-What do you think?

-I see this making £500, £600, maybe £700.

0:49:520:49:56

It's a good collectable watch, a good maker, in working order.

0:49:560:50:01

-Yeah, it keeps good time as well.

-Yeah.

0:50:010:50:03

Watch this watch fly, that's all I can say.

0:50:030:50:06

I can't wait for you to do your stuff,

0:50:060:50:08

-and hopefully, we'll get that £700.

-Yeah.

0:50:080:50:11

Wise words from a seasoned auctioneer there.

0:50:110:50:13

Exciting stuff. Let's get straight on to the action, shall we?

0:50:130:50:18

Well, Jane, the reason you bought the Poole Pottery along is because you wanted to be on Flog It.

0:50:250:50:30

-We did.

-You've made it.

-Yes, I have, I have.

0:50:300:50:33

And now we've just got to find out whether you'll get the £30 or the £50. I hope it's the top end.

0:50:330:50:38

-So do I, cos I've already spent it.

-Have you? On what?

-On what?

0:50:380:50:41

-I bought the chair I was sitting on.

-You haven't, have you?

-Have.

0:50:410:50:45

Beautiful Edwardian folding chair and the lady that was selling it

0:50:450:50:48

actually came up and said, "I've sold that and it was really loved,"

0:50:480:50:51

-and we'll really love it.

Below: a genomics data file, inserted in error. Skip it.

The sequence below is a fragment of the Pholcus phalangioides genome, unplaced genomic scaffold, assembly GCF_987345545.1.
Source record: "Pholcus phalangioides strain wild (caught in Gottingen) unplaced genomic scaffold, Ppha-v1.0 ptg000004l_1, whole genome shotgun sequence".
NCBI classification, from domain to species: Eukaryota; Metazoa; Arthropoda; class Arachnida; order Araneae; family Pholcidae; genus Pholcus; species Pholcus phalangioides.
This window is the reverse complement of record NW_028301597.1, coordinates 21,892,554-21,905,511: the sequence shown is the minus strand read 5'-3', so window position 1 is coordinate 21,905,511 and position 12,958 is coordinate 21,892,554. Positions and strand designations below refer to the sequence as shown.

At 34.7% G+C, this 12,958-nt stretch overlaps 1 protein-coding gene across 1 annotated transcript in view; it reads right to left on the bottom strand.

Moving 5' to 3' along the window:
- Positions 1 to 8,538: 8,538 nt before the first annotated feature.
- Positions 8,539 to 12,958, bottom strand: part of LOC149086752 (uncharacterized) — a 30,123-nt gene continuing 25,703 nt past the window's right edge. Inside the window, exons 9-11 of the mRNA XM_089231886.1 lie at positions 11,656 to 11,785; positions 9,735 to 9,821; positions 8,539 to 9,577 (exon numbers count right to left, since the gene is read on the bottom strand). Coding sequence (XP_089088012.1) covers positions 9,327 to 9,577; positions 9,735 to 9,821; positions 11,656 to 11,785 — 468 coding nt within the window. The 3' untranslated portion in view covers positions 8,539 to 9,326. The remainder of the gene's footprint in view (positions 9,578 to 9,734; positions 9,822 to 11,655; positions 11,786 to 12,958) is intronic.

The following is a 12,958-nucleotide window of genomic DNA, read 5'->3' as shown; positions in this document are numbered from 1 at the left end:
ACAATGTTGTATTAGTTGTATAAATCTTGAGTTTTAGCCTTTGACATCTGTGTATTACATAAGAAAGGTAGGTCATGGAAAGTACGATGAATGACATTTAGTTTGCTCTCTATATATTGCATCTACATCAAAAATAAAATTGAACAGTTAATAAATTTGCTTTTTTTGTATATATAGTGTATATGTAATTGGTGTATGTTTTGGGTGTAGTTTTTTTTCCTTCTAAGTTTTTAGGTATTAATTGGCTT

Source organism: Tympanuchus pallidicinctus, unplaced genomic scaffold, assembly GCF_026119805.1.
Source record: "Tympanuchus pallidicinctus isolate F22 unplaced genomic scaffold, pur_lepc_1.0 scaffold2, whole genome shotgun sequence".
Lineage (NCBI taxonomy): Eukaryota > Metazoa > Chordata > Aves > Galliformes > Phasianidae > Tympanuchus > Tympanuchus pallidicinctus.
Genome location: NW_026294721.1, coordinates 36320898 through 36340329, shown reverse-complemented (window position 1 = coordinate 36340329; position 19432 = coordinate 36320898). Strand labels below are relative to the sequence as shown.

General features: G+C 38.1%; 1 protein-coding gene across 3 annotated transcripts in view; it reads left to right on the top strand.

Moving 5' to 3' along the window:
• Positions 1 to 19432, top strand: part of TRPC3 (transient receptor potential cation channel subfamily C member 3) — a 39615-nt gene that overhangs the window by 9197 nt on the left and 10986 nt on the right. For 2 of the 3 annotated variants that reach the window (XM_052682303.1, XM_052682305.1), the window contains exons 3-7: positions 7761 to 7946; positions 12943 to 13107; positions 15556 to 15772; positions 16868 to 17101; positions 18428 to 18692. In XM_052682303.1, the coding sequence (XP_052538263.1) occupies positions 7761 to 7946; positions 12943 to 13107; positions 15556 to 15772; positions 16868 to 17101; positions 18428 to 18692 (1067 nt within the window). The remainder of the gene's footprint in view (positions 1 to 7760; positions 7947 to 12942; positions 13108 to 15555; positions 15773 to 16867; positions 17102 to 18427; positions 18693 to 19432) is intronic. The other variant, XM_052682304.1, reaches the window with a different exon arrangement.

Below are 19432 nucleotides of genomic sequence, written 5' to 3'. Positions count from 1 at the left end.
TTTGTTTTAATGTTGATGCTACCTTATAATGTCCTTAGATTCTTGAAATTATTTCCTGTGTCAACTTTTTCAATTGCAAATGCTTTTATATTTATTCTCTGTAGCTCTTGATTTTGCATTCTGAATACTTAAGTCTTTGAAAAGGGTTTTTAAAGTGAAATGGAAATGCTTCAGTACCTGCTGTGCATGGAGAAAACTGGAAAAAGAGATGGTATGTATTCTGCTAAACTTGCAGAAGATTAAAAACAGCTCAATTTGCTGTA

-How much did you pay for it?

0:50:510:50:54

-£35.

-Brilliant!

0:50:540:50:56

And I've also bought a cheese dome and I paid £18 for that.

0:50:560:50:59

-Right, the pressure's on.

-So I think I've already spent it. Absolutely!

0:50:590:51:03

Lot 400, the large Poole Pottery vase.

0:51:030:51:07

Monogrammed for Alan White.

0:51:080:51:10

-I'm starving, darling.

-Yeah, are you?

0:51:100:51:12

How can you think of food at a moment like this?

0:51:120:51:14

What can we say, give me £30 to start then.

0:51:140:51:17

Nice large Poole vase there, £30. £25 I have, I'll take 8 now, 8,

0:51:170:51:23

and 30 here, 30 and 5, 5, 5, 35, 35, 5, 5, at £30 only in the room.

0:51:230:51:29

-We've done it!

-I've paid for the chair!

-35 anyone else?

0:51:290:51:32

Are you all done at £30? And I'm selling, make no mistake on the 30.

0:51:320:51:37

-The hammer's gone down.

-Done it!

0:51:370:51:38

-That's a fair exchange.

-Yes, absolutely.

0:51:380:51:40

Poole Pottery for an Edwardian chair.

0:51:400:51:42

And two wonderful days out, absolutely wonderful days out. Thank you so much.

0:51:420:51:46

Thanks for being such a great sport, Jane.

0:51:460:51:48

-And thank you, Anita.

-You were wonderful.

-Thank you very much.

0:51:480:51:51

Useful things, though, magnifying glasses.

0:51:590:52:02

Absolutely. That's where the value of this lot lies

0:52:020:52:04

cos it's a wonderful desk accessory.

0:52:040:52:06

-Yes.

-I think the glass needs slightly polishing.

0:52:060:52:09

-But that's easy to sort.

-But the quality's there.

0:52:090:52:12

And it's French silver as well, which is a higher standard than ours

0:52:120:52:15

and it's something people don't tend to go for at sales

0:52:150:52:18

but hopefully they will. Hopefully...

0:52:180:52:21

Peter, we could be looking at the top end of the estimate.

0:52:210:52:24

Will we get that sort of 120, 130...?